NewsOK: Oklahoma City News, Sports, Weather & Entertainment

AQHA World Championship: Snap Krackle Pop proves she really is a Superhorse by repeating as AQHA champion

Snap Krackle Pop is the American Quarter Horse Association Superhorse for a second consecutive year. This is the first time in 15 years for back-to-back Superhorse winners and the first time a mare has accomplished the feat. [PHOTO PROVIDED]
 

Snap Krackle Pop is the American Quarter Horse Association Superhorse for a second consecutive year. This is the first time in 15 years for back-to-back Superhorse winners and the first time a mare has accomplished the feat. [PHOTO PROVIDED]

 

Snap Krackle Pop really is a Superhorse. In fact, some are calling her a Super-Duperhorse.

For the second consecutive year, the little gray mare from Missouri won the highest award at the American Quarter Horse Association World Championship Show in Oklahoma City.

Snap Krackle Pop, a 6-year-old mare owned by Twylla Brown of Perry, Mo., was named the Superhorse by earning 34 points in the competition spread over 17 days in State Fair Arena.

Snap Krackle Pop won the reserve world champion title in senior western riding and placed fifth in senior western pleasure, seventh in senior trail and 10th in performance halter mares.

Last year, the horse won world championships in junior western riding and junior trail on her way to the Superhorse crown.

This is the first time in 15 years for back-to-back Superhorse winners at the show and the first time a mare has accomplished the feat. It is also the first time a Superhorse winner won in the junior division the previous year and then again in the senior division the next year.

When a quarter horse turns 6 years old, it moves up to the senior division where there are more entries and the competition is tougher. That makes Snap Krackle Pop's Superhorse title this year even more impressive than last, said the horse's trainer, Kendra Weis of Moberly, Mo.

“I am a quarter horse judge, so I know how hard it is for quarter horses their first year out of the juniors to compete with the more seasoned horses, but we did,” Weis said.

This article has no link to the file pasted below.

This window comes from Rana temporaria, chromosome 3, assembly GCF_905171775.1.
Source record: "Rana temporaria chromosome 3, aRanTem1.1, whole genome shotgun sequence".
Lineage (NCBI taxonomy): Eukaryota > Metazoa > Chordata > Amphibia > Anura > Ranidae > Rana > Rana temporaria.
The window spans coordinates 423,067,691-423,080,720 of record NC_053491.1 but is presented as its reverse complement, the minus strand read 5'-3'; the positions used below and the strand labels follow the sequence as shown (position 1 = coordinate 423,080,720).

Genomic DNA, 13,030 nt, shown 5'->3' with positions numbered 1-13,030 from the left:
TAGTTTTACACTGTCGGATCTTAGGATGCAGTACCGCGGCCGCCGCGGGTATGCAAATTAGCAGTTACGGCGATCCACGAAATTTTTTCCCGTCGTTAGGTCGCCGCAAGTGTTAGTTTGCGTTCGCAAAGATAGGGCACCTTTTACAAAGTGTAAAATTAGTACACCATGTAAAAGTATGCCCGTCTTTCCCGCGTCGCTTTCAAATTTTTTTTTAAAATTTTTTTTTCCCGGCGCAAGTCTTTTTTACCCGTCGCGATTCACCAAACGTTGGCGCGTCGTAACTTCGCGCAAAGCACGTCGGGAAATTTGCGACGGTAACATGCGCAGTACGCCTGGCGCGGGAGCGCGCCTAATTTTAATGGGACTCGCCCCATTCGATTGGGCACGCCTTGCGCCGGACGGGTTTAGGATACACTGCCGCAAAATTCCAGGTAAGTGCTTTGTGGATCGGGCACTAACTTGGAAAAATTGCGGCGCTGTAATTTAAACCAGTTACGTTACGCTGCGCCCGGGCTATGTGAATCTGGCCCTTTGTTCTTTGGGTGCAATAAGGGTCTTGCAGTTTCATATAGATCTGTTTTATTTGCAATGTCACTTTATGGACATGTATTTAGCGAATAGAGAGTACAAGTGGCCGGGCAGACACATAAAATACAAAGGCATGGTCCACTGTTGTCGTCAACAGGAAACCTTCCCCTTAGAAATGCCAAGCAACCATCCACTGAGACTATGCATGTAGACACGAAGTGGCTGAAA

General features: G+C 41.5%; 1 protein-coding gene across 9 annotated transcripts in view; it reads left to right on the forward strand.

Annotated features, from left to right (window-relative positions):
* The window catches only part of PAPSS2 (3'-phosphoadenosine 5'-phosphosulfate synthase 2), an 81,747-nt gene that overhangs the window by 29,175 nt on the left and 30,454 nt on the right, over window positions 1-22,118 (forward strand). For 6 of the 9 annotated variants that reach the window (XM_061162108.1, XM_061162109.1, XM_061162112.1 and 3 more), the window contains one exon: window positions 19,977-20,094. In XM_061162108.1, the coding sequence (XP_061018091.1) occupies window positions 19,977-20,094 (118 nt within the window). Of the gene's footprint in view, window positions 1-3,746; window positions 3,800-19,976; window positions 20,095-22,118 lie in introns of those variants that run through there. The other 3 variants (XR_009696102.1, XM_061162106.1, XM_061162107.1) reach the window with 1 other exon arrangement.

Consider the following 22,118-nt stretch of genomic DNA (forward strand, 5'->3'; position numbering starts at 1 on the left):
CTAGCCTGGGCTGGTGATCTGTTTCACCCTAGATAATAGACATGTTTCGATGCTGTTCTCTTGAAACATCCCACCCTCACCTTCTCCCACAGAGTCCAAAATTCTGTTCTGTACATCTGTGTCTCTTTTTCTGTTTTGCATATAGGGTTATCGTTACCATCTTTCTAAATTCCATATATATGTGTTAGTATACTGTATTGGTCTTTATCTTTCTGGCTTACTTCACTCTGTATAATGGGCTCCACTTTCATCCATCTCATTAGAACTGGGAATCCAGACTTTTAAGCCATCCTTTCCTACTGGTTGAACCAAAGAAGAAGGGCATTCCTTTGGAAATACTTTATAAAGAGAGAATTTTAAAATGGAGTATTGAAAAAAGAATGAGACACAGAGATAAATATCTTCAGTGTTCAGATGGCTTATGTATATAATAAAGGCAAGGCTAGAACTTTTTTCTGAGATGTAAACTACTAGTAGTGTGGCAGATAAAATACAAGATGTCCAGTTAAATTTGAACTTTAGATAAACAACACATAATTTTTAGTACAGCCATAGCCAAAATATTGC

The senior division is much more difficult because some horses will be much older than 6-year-olds and much more experienced.

“The experience they have at the national level and world, that helps when you get to that level of competition,” Weis said. “And the numbers (of entries) are so much higher in the senior division.”

Because of that, Weis was even thinking about Snap Krackle Pop repeating as Superhorse when the AQHA World Championship Show opened Nov. 3 at the state fairgrounds.

The Farnam Superhorse receives $25,000, plus $2,000 of Farnam product, an original Lisa Perry bronze and a rose bouquet.

Back-to-back Superhorse crowns increase Snap Krackle Pop's value for breeding. She has one 5-month-old foal already on the ground and another baby on the way, Weis said.

The mare, whose AQHA registered name is Snap Krackle Pop but is known around the barn as Brandy, doesn't carry the babies. Instead, her eggs are removed for insemination, Weis said.

“We will not sell the eggs to flood the market,” Weis said. “(The owner) wants what's best for Brandy. If we get a couple of foals a year, that's perfect.”

Snap Krackle Pop is only the third quarter horse to win consecutive Superhorse crowns. No horse has won three in a row.

“I think we will be back next year,” Weis said. “She is so young. She is sound and she enjoys what she does. We don't show her a whole lot throughout the year. We just go to some of the major shows to keep her prepped for that level of competition.

“Basically at home she gets rode a couple of days a week, and we've got outdoor paddocks where she goes outdoors every day. She's got a good life.”

The AQHA World Championship Show concludes Saturday.

Ed Godfrey

Ed Godfrey was born in Muskogee and raised in Stigler. He has worked at The Oklahoman for 25 years. During that time, he has worked a myriad of beats for The Oklahoman including both the federal and county courthouse in Oklahoma City for more... Read more ›

Comments